For the record, my mom celebrated my first birthday. It was before she was baptized — which is the point from which breaking the rules will result in discipline or shunning — but she was studying at the time. Her guilt in the matter was overwhelming, and last I heard she still felt bad for this “sin.”
Do you know how many children were abused like me? Do you know how many families they’ve broken to hide and protect pedophiles? Do you remember how, when I was fifteen and still looked twelve, he kissed me? And how nobody went to the police? And how the elders punished me? Do you really, really think that’s normal? Do you know that’s part of their policy, handed down by the Holy Spirit? Do you really think it’s okay to protect Jehovah’s name before victims of sexual abuse?
The JWs maintain a “two-witness policy” which requires at least two members, in good standing, to have witnessed a thing for it to be valid. Here is a BBC article explaining it.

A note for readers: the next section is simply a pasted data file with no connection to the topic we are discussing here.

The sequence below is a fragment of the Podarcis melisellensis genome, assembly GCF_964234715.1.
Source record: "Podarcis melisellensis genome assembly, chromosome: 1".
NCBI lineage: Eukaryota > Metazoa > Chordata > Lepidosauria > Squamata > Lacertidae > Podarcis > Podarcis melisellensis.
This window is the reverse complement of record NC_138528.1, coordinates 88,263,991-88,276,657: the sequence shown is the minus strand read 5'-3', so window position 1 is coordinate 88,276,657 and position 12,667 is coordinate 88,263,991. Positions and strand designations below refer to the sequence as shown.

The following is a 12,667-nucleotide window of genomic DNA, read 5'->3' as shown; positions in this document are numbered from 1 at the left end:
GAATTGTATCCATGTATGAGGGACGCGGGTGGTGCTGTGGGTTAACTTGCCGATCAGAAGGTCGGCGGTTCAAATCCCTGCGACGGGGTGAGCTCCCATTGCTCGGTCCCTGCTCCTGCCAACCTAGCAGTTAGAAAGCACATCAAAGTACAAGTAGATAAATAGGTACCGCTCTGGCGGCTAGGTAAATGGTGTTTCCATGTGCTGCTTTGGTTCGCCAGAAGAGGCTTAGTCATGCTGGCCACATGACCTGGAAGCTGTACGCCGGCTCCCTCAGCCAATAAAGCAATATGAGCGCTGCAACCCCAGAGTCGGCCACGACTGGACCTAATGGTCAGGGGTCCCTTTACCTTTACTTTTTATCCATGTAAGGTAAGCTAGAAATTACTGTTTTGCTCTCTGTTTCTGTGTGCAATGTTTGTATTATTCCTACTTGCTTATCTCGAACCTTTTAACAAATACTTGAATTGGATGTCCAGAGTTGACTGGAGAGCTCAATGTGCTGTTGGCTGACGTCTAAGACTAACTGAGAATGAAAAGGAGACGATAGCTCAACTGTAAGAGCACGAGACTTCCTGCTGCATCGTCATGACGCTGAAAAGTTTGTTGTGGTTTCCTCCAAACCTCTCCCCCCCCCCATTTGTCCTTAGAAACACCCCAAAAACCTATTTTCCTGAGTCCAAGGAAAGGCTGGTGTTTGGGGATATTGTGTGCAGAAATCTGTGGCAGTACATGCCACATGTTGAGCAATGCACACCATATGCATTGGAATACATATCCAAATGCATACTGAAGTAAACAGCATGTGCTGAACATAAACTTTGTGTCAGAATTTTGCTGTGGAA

I’m not blaming you for the decisions they’ve coerced you into making, but I am asking you to consider them with some real scrutiny. A big part of what you always liked about the organization was that, in your words, they encouraged their members to really study, and think deeply. They said we should not blindly follow, but have a deep understanding of our beliefs.
So ask yourself: Do you think it’s right that positions of leadership, down to who gets to hold a microphone or say a prayer, should all be in the hands of men? Do you honestly think women are inferior, and should be subjects of men?
JWs maintain that women are not to hold positions of power, of any sort. They are to be in subjection to their husbands. When I was nine, my mom married a member in good standing. They never told us why he wasn’t allowed to see his other daughters, but I have my suspicions. He became progressively more abusive after they were married, but the elders kept telling mom to display humility with her husband, and to be “meek.” She was eventually disfellowshipped for leaving him and marrying another member after a decade of celibacy.
Do you really think Jehovah disapproved of your relationship with Stefan? Do you really think his Holy Spirit directed them to punish you for it while you cared for your dying father? Do you really think these men have the right to dictate your life the way they have for the past thirty years?